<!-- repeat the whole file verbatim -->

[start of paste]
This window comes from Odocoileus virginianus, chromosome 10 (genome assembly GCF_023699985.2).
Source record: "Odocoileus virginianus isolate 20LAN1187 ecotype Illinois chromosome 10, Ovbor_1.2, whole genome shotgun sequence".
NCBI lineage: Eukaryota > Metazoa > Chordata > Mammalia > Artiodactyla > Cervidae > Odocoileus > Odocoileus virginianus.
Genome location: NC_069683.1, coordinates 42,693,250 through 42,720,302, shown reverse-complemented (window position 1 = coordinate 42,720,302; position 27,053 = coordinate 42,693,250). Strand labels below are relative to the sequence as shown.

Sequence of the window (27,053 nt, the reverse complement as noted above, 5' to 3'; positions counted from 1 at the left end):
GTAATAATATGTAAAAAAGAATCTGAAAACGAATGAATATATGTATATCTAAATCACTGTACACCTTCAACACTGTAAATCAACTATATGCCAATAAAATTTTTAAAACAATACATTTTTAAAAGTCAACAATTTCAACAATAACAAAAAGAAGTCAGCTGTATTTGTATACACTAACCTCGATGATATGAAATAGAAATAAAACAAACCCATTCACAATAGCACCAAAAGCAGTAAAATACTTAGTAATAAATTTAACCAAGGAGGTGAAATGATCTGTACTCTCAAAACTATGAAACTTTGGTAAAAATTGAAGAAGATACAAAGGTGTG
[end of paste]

This window comes from Odocoileus virginianus, chromosome 10 (genome assembly GCF_023699985.2).
Source record: "Odocoileus virginianus isolate 20LAN1187 ecotype Illinois chromosome 10, Ovbor_1.2, whole genome shotgun sequence".
NCBI lineage: Eukaryota > Metazoa > Chordata > Mammalia > Artiodactyla > Cervidae > Odocoileus > Odocoileus virginianus.
Genome location: NC_069683.1, coordinates 42,693,250 through 42,720,302, shown reverse-complemented (window position 1 = coordinate 42,720,302; position 27,053 = coordinate 42,693,250). Strand labels below are relative to the sequence as shown.

Sequence of the window (27,053 nt, the reverse complement as noted above, 5' to 3'; positions counted from 1 at the left end):
GTAATAATATGTAAAAAAGAATCTGAAAACGAATGAATATATGTATATCTAAATCACTGTACACCTTCAACACTGTAAATCAACTATATGCCAATAAAATTTTTAAAACAATACATTTTTAAAAGTCAACAATTTCAACAATAACAAAAAGAAGTCAGCTGTATTTGTATACACTAACCTCGATGATATGAAATAGAAATAAAACAAACCCATTCACAATAGCACCAAAAGCAGTAAAATACTTAGTAATAAATTTAACCAAGGAGGTGAAATGATCTGTACTCTCAAAACTATGAAACTTTGGTAAAAATTGAAGAAGATACAAAGGTGTG